The case of alleged voter irregularities in the Saint John Harbour riding was back in court for a brief pre-trial conference on Tuesday as the application continues to drag its way through the courts.
This is the ninth pre-trial conference since the matter first came before the courts eight months ago, and dealt primarily with scheduling as the hearing is set to finally get underway on Monday.
The case began after a recount upheld a tight ten vote win for Liberal candidate Gerry Lowe in New Brunswick’s provincial election last fall. The result was quickly contested by PC candidate Barry Ogden, who made an application to have the result thrown out due to alleged voter irregularities.
Dozens of irregularities were documented in an affidavit from municipal returning officer Patti Nason, who combed through 8,000 documents related to the riding.
The irregularities range from issues with procedure, such as electors failing to be struck off or forms not being signed or filled out properly by elections staff, all the way to the more serious. Nason found that some voters may have possibly cast a ballot in the wrong riding and it’s possible that one person might have voted twice.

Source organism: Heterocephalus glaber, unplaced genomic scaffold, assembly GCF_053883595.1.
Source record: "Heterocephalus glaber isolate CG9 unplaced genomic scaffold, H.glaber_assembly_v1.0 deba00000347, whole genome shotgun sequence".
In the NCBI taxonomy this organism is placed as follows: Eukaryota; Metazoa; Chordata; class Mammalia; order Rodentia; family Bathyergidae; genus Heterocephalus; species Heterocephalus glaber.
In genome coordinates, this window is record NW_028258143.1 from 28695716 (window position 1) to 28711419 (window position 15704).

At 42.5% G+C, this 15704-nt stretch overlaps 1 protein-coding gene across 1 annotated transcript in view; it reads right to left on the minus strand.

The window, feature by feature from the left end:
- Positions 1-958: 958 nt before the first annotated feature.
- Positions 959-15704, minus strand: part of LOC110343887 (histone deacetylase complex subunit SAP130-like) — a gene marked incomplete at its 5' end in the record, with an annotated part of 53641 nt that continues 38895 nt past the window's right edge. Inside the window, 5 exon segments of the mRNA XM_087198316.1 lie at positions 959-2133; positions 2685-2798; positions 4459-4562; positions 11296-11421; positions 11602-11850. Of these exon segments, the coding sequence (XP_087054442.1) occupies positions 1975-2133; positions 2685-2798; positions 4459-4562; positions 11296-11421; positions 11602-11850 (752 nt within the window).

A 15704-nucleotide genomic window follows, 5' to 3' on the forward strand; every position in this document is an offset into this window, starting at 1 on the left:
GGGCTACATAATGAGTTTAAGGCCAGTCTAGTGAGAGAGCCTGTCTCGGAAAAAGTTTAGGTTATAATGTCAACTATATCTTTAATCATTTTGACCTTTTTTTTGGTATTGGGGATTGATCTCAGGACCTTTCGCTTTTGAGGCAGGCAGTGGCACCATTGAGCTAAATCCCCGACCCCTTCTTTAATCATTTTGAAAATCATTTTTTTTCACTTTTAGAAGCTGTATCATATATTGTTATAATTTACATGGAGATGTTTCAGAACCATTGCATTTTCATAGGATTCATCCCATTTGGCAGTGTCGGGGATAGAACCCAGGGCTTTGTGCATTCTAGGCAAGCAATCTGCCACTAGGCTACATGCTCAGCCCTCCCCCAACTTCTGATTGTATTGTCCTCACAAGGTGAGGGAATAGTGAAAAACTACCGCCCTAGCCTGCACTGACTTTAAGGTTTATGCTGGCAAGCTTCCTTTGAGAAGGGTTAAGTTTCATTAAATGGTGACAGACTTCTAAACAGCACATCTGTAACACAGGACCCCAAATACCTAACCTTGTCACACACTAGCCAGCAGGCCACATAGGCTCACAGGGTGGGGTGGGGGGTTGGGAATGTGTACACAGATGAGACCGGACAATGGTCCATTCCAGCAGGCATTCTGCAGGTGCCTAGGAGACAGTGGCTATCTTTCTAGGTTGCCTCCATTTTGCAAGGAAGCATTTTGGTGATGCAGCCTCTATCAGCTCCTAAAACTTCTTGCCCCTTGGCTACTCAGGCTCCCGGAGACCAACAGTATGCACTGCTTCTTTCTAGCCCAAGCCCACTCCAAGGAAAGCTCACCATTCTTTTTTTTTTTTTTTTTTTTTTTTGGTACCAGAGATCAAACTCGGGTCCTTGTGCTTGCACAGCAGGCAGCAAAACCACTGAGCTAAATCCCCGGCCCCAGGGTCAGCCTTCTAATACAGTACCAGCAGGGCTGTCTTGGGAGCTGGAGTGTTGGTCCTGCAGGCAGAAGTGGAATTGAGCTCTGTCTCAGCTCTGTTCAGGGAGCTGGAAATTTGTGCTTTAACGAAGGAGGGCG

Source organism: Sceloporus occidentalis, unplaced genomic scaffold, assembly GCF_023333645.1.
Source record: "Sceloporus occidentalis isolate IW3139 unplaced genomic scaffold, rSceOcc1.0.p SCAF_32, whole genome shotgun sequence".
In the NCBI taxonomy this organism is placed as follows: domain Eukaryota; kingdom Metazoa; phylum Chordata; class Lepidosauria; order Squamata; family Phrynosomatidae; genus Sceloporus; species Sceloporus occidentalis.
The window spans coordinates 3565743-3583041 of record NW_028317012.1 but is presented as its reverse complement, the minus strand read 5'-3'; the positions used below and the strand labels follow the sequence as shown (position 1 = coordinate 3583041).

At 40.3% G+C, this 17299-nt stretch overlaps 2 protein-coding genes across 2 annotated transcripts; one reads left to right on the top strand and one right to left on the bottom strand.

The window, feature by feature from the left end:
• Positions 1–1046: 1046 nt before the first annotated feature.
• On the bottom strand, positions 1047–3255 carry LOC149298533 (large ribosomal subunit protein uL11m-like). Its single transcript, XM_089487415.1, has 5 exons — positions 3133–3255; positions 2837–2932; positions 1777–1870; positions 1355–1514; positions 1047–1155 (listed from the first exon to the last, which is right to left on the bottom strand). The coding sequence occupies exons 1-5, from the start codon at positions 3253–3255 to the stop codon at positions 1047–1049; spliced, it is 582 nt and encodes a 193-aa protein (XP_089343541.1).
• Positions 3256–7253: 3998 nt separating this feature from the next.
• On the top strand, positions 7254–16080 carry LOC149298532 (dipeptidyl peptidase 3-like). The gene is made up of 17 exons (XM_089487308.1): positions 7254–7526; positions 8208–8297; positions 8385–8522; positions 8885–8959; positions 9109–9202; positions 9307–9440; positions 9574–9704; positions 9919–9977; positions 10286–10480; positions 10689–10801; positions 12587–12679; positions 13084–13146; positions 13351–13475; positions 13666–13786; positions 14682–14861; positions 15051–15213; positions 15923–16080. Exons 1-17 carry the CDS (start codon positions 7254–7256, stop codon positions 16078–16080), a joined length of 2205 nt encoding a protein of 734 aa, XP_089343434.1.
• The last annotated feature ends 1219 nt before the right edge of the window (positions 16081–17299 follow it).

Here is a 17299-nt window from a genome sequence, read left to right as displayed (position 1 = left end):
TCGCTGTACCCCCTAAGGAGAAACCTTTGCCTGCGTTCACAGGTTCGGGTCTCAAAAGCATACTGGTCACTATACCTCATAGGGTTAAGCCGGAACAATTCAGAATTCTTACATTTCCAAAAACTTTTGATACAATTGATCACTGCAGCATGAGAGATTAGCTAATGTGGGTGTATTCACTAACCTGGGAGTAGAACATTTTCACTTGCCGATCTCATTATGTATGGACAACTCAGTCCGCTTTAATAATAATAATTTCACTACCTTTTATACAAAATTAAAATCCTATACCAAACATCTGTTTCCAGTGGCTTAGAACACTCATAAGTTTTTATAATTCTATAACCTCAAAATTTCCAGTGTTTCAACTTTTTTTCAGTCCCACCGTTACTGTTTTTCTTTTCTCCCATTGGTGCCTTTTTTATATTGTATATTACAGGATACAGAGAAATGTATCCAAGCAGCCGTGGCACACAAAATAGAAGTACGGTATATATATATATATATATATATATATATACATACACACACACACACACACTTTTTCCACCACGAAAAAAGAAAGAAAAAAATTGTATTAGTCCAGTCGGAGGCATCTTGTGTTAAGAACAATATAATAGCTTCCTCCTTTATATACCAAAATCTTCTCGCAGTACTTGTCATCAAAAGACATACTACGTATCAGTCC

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It’s not clear if any of these irregularities have affected the end result, but both Lowe and Ogden have expressed their concern over the state of the province’s democratic institutions.
“I think they’re made in every riding throughout the province,” said Lowe. “I mean they bring these people in and train them for a short period of time and throw them into work, and they pay them $150 for the day and that’s it,” Lowe said back in February.
“What we heard today about how bad it is is just … it’s frightful to think that this is a democracy,” added PC Candidate Barry Ogden little more than a week later.
As the case has stretched long past the six month deadline set forth in the Elections Act it’s unclear what exactly will come out of the hearing.
Justice Hugh McLellan could decide to throw out the result, which would necessitate a by-election in the riding, but almost more importantly, the hearing would push Elections New Brunswick to think about how to prevent similar errors from occurring in future elections.